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Thread: The Mic CD

  1. #1
    Kevin Perry is offline Gold Club Member (1000+ posts)
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    The Mic CD

    Hey Lynn, (and everyone) just wanted to say how great the mic CD is. Just a classy package and an amazing product.

    On the drive back home from picking it up at Lynn's house I nearly ran off the road listening and looking. Even in my explorer going down the road at 7omph the differences were easily discernable.

    But then I got home and fired it up with my Sony MDR-7506 headphones and my mid-to-late 80's JVC CD player. Plugging right into the headphone out of the JVC the differences were so subtle I wanted to chuck that CD player with it's cruddy D/A across the room.

    Reminding me boys and girls, that its all about how you listen.
    Kevin Perry
    Chameleon Music
    Nashville, TN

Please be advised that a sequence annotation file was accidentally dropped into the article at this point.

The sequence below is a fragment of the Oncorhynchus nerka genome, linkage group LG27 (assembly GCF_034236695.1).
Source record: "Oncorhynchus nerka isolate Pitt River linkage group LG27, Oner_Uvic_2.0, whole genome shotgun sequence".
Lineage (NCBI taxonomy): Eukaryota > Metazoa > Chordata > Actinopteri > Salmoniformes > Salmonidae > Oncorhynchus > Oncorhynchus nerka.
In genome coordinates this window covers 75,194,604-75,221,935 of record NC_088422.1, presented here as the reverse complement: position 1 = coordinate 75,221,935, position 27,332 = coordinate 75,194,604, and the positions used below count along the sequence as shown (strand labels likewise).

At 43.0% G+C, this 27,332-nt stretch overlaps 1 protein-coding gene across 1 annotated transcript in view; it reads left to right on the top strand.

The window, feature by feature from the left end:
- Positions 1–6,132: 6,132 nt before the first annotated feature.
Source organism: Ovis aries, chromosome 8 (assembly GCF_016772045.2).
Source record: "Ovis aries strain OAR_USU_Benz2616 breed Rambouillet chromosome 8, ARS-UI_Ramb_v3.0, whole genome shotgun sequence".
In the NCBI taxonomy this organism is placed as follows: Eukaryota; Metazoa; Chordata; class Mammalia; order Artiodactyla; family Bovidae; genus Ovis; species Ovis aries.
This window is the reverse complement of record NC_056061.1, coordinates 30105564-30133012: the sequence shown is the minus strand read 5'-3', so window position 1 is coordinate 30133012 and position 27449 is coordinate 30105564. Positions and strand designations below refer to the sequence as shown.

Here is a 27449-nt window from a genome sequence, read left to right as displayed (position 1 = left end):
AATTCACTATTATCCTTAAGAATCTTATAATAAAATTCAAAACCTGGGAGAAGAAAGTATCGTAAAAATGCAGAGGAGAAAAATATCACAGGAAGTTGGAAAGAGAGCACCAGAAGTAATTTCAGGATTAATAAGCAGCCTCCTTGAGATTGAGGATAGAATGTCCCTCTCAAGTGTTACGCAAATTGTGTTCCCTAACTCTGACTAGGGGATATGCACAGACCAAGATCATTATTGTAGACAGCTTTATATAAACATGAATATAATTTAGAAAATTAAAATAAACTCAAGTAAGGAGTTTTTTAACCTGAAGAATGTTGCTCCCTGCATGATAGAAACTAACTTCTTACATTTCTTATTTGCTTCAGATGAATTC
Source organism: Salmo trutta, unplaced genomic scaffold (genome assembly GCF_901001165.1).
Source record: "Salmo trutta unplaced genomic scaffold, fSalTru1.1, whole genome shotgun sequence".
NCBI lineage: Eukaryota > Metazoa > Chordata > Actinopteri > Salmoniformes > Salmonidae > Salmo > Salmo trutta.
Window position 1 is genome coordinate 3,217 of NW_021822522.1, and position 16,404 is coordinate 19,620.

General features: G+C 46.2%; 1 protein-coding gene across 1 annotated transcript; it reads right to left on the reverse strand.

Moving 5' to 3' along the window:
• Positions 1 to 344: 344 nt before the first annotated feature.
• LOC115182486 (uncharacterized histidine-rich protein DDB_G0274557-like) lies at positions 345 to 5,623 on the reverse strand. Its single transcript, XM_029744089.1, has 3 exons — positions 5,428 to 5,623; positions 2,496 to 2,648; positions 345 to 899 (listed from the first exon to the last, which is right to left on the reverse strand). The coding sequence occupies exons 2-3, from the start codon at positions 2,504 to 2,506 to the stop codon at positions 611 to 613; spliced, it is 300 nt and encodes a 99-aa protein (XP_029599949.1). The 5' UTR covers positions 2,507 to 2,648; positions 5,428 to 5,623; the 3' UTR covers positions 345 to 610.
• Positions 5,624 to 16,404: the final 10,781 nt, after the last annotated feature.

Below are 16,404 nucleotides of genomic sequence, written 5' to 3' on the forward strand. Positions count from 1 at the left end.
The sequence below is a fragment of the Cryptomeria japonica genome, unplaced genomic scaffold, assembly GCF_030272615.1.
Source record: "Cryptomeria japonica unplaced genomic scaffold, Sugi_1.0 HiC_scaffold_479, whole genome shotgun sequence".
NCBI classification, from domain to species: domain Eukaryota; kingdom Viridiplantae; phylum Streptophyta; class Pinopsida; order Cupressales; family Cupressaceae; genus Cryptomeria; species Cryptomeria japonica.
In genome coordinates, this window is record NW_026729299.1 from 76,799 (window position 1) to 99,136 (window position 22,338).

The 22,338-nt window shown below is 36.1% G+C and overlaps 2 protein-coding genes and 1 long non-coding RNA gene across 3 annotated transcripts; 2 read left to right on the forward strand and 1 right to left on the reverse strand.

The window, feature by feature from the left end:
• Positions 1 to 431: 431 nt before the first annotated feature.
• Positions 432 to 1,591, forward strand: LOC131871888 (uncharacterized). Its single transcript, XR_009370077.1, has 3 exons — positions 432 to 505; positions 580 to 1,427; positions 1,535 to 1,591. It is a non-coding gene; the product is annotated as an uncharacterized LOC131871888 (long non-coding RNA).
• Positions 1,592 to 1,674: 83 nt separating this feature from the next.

2. #2
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    There are so many variables when listening to any prerecorded source. Last fall when I participated in the Verance SDMI Watermarking tests, the second round of tests were held at a multi-million dollar studio here in Nashville.

    When I went in and listened on the main speakers (soffit mounted Hidley design), there was something wrong. There were first reflections coming at me from somewhere and the result was so disconcerting that I could barely hear anything because of it.

    Later I found out that the reflections were caused by 2" gaps in the meter bridge of the SSL 9000J where the console wrapped around. They had made plugs for them, but for some reason they had been taken out.